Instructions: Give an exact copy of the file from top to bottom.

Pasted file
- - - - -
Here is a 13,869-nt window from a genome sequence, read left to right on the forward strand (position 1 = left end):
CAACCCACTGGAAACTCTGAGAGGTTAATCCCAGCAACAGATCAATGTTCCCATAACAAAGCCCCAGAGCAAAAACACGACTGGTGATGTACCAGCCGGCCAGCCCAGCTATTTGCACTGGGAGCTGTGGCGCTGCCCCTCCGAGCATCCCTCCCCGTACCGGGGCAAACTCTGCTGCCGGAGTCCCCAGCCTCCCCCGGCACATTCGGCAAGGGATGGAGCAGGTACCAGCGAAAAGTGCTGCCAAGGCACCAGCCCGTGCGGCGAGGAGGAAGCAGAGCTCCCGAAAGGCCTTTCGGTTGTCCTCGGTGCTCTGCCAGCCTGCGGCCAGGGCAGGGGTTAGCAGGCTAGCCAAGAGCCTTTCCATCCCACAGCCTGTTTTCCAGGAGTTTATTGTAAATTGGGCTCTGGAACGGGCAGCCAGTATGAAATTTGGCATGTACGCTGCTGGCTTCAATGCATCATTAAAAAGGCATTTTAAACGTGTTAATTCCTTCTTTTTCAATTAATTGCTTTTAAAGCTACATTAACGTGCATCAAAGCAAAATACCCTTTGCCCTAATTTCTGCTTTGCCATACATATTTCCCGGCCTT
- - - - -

Here is a 13,869-nt window from a genome sequence, read left to right on the forward strand (position 1 = left end):
CAACCCACTGGAAACTCTGAGAGGTTAATCCCAGCAACAGATCAATGTTCCCATAACAAAGCCCCAGAGCAAAAACACGACTGGTGATGTACCAGCCGGCCAGCCCAGCTATTTGCACTGGGAGCTGTGGCGCTGCCCCTCCGAGCATCCCTCCCCGTACCGGGGCAAACTCTGCTGCCGGAGTCCCCAGCCTCCCCCGGCACATTCGGCAAGGGATGGAGCAGGTACCAGCGAAAAGTGCTGCCAAGGCACCAGCCCGTGCGGCGAGGAGGAAGCAGAGCTCCCGAAAGGCCTTTCGGTTGTCCTCGGTGCTCTGCCAGCCTGCGGCCAGGGCAGGGGTTAGCAGGCTAGCCAAGAGCCTTTCCATCCCACAGCCTGTTTTCCAGGAGTTTATTGTAAATTGGGCTCTGGAACGGGCAGCCAGTATGAAATTTGGCATGTACGCTGCTGGCTTCAATGCATCATTAAAAAGGCATTTTAAACGTGTTAATTCCTTCTTTTTCAATTAATTGCTTTTAAAGCTACATTAACGTGCATCAAAGCAAAATACCCTTTGCCCTAATTTCTGCTTTGCCATACATATTTCCCGGCCTT